* Banca Farmafactoring SpA has started the due diligence process on Depobank, the payment processing bank that was spun off from payments firm Nexi SpA a year ago, MF reported.

* Cassa depositi e prestiti SpA, the majority shareholder of digital payment processor Sia, is working on accelerating a link-up with Nexi as it seeks to thwart a possible interest from France's Worldline SA for Sia, Il Messaggero reported.


* The Danish FSA found shortcomings in the market surveillance and securities trading functions of Danske Bank A/S, Nykredit A/S, Jyske Bank A/S and Sydbank A/S and has reprimanded the lenders for irregularities that were identified after routine inspections, Børsen reported. The regulator plans to conduct a deeper probe into Danske Bank's procedures and practices to determine "the extent of underlying problems", particularly in relation to the bank's market surveillance functions, Dagens Industri noted.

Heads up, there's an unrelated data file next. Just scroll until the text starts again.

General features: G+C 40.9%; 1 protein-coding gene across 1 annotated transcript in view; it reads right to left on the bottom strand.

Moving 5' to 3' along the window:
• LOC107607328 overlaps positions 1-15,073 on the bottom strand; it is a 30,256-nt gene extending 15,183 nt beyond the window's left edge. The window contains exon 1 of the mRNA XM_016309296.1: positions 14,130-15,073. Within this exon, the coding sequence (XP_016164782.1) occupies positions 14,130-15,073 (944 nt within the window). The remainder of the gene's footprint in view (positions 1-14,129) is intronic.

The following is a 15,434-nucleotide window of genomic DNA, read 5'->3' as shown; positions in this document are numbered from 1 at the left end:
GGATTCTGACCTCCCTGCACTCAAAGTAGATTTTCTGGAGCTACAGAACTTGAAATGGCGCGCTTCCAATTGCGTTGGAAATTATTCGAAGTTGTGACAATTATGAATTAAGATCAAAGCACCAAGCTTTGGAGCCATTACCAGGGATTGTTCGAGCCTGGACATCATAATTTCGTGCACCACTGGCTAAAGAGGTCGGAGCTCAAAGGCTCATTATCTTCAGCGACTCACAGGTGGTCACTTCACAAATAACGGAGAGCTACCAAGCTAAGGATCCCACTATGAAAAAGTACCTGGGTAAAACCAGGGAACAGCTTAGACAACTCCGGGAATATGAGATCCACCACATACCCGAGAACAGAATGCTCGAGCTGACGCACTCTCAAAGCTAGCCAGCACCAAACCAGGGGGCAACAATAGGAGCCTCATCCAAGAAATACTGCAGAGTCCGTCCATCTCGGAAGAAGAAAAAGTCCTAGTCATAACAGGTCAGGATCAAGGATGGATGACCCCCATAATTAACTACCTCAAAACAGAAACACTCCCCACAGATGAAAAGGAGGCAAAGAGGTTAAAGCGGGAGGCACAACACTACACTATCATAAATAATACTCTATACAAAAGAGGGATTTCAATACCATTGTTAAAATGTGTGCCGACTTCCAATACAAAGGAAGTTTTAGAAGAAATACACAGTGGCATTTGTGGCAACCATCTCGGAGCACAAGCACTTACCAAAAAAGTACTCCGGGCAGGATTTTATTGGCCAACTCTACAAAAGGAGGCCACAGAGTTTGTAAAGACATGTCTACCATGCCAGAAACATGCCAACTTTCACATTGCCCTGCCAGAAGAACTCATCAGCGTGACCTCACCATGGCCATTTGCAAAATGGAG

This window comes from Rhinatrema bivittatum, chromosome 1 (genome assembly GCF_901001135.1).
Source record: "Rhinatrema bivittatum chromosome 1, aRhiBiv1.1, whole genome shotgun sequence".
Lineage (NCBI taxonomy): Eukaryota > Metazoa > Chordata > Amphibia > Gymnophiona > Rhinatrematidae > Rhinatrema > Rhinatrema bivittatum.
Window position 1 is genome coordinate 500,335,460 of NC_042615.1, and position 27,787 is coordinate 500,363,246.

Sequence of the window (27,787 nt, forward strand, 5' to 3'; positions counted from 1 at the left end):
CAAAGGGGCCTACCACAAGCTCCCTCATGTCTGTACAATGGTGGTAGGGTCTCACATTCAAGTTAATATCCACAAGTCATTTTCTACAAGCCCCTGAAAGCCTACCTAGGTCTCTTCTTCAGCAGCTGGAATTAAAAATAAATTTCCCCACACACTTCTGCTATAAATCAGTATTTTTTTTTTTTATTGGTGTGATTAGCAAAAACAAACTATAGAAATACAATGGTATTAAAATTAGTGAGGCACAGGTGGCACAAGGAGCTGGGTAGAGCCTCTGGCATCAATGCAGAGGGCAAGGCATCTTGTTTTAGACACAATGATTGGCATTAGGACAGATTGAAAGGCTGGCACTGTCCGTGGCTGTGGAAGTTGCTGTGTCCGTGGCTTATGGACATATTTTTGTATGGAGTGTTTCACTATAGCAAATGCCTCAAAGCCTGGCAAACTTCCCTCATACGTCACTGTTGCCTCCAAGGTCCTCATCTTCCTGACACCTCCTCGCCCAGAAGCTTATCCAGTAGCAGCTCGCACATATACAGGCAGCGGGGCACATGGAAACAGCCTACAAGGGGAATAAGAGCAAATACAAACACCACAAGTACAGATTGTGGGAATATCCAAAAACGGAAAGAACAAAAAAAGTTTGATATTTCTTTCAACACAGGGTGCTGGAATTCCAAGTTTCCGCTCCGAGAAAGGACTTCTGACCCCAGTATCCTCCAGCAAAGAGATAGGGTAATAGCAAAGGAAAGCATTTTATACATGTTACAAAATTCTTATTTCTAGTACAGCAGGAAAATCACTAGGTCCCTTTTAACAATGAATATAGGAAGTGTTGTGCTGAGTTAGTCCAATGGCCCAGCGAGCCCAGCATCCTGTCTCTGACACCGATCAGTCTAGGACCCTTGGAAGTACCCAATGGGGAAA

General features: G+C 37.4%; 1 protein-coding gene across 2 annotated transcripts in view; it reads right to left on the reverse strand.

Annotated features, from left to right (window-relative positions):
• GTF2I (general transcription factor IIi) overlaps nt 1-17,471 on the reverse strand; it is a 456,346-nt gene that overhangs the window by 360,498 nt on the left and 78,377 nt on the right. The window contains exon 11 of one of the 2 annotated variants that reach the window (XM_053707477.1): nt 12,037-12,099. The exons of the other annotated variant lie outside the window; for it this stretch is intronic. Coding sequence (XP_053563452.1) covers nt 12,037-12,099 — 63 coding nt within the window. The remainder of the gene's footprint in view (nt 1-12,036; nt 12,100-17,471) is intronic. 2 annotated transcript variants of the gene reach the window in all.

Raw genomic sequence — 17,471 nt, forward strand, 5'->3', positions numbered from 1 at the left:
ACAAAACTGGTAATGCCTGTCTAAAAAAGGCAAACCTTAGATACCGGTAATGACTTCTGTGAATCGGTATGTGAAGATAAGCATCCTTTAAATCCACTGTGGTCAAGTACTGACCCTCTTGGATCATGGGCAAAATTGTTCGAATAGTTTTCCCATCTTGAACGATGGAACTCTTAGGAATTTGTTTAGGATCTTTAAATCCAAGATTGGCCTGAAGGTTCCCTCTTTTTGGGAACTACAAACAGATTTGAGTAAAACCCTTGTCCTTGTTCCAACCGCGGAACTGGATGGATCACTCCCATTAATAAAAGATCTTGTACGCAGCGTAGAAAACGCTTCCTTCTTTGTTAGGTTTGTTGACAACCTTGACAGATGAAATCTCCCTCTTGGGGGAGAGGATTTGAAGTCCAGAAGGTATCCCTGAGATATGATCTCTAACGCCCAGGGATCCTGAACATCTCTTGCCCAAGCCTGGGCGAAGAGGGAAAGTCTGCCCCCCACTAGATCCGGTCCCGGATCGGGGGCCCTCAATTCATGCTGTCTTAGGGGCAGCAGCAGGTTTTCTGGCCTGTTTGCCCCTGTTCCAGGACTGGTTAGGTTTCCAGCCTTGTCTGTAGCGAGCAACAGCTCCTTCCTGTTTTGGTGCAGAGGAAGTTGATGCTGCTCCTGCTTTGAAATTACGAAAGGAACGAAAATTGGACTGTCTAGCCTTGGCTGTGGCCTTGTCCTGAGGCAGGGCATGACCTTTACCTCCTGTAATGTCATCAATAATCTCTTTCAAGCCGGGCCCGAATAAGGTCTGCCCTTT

* Norwegian bank DNB ASA further expanded the share buyback program it launched in October, increasing the program's size to up to 1.5% of its shares from 1.0% previously. The lender said the move follows the finance ministry's announcement that CRDIV/CRR will be implemented in Norway effective Dec. 31, which provided more clarity on future capital requirements.

* Egil Matsen, the Norwegian central bank's deputy governor responsible for overseeing the country's sovereign wealth fund, will step down before the end of his term.